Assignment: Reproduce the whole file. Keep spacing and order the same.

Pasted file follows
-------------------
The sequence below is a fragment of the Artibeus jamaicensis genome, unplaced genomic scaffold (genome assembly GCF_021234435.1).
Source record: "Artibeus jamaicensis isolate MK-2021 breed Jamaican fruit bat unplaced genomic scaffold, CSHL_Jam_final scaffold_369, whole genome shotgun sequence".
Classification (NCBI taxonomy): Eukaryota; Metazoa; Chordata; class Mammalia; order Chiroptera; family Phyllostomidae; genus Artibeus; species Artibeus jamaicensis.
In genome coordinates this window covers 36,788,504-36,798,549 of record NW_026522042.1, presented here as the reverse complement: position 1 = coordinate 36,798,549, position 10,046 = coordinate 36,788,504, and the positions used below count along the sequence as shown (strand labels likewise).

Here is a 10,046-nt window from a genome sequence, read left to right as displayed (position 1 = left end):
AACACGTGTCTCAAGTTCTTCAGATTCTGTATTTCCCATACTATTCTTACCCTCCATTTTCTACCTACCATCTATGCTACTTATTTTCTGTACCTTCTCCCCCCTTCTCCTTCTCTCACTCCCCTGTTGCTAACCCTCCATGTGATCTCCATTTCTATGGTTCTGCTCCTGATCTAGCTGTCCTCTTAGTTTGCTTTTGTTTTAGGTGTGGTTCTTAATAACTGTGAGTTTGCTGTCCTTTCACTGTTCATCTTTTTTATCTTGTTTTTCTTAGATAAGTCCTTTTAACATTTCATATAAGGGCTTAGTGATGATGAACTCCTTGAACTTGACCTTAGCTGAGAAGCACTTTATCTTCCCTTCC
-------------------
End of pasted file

The sequence below is a fragment of the Artibeus jamaicensis genome, unplaced genomic scaffold (genome assembly GCF_021234435.1).
Source record: "Artibeus jamaicensis isolate MK-2021 breed Jamaican fruit bat unplaced genomic scaffold, CSHL_Jam_final scaffold_369, whole genome shotgun sequence".
Classification (NCBI taxonomy): Eukaryota; Metazoa; Chordata; class Mammalia; order Chiroptera; family Phyllostomidae; genus Artibeus; species Artibeus jamaicensis.
In genome coordinates this window covers 36,788,504-36,798,549 of record NW_026522042.1, presented here as the reverse complement: position 1 = coordinate 36,798,549, position 10,046 = coordinate 36,788,504, and the positions used below count along the sequence as shown (strand labels likewise).

Here is a 10,046-nt window from a genome sequence, read left to right as displayed (position 1 = left end):
AACACGTGTCTCAAGTTCTTCAGATTCTGTATTTCCCATACTATTCTTACCCTCCATTTTCTACCTACCATCTATGCTACTTATTTTCTGTACCTTCTCCCCCCTTCTCCTTCTCTCACTCCCCTGTTGCTAACCCTCCATGTGATCTCCATTTCTATGGTTCTGCTCCTGATCTAGCTGTCCTCTTAGTTTGCTTTTGTTTTAGGTGTGGTTCTTAATAACTGTGAGTTTGCTGTCCTTTCACTGTTCATCTTTTTTATCTTGTTTTTCTTAGATAAGTCCTTTTAACATTTCATATAAGGGCTTAGTGATGATGAACTCCTTGAACTTGACCTTAGCTGAGAAGCACTTTATCTTCCCTTCC